Oxford COVID-19 vaccine welcomed by WHO experts

-large scale trials needed now

DPI, Guyana, Tuesday, July 27, 2020

The World Health Organisation (WHO) on Monday, welcomed new findings from Oxford University researchers on a novel coronavirus (COVID-19) vaccine, which triggered an immune response.

However, the organisation noted the findings are still early.

“In generating T-cell responses and generating neutralising antibodies, this is a positive result. But again, there is a long way to go. We now need to move into larger-scale real-world trials,” Dr. Michael Ryan, Executive Director of the WHO’s Health Emergencies Programme, said.

The vaccine, called ChAdOx1 nCoV-19, was tested in 1,077 participants and was said to have produced antibodies and killer T-cells in 90 percent of participants to combat COVID-19.

“It is good news” and that trials must now be expanded to a broader sample size to better test its effectiveness,” Dr. Ryan stated.

Oxford said the next trial will have more than 10,000 participants from the United Kingdom (UK). It will also be expanded to involve persons from the United States of America (30,000), Brazil (5,000) and South Africa (2,000).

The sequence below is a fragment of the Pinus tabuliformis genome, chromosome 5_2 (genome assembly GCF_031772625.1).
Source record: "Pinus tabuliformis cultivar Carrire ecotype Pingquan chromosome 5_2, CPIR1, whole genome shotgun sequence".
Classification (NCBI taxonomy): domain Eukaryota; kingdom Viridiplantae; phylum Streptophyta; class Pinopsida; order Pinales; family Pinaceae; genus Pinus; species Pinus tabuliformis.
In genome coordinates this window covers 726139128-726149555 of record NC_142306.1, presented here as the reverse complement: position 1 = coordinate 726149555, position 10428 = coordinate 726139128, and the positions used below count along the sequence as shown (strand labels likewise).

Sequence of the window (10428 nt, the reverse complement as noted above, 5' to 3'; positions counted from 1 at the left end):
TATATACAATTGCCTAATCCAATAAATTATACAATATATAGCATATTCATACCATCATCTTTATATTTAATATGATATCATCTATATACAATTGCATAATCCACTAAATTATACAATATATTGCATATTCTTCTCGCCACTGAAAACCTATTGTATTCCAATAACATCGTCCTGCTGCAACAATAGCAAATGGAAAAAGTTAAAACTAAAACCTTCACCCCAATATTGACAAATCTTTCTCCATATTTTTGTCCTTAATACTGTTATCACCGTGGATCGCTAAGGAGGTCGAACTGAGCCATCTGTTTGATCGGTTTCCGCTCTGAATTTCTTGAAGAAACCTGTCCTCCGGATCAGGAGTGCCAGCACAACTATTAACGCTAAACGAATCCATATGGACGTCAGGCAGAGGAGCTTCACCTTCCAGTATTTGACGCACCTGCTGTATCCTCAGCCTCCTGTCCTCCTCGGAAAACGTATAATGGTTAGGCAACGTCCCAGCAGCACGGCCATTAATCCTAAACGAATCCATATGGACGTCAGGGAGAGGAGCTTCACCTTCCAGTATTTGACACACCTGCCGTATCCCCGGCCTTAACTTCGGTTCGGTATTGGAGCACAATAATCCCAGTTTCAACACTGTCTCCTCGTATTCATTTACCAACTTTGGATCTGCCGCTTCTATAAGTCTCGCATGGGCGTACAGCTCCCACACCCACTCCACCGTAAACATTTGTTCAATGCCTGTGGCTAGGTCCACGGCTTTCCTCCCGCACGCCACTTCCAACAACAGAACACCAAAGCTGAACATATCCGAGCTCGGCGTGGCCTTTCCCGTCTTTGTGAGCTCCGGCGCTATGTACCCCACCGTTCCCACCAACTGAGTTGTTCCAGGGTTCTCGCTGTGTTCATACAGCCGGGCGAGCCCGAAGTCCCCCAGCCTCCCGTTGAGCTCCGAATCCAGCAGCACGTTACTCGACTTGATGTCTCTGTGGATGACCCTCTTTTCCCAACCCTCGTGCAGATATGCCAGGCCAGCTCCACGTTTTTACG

‘Challenge Trials’ whereby persons will be deliberately infected with COVID-19 and then vaccinated are also in the pipeline.

According to Dr. Ryan, there are currently twenty-three vaccine candidates in clinical development, and up until Monday, this was the first to produce phase one data that available in a peer-reviewed journal.

The next challenge once a vaccine is proven effective, WHO says, is to ensure there are enough doses globally. However, at this time a vaccine will not be available for all and a method for fair distribution will have to be formulated.

“We are going to have to prioritise who gets what vaccine at the beginning, depending on which vaccine becomes available and we’re going to have to have some policy and priorities around the best use of those vaccines,” Dr. Ryan stated.

He encouraged more countries to join COVAX, an initiative between WHO, Gavi- the vaccine alliance and others to ensure vaccines are fairly distributed globally.

 

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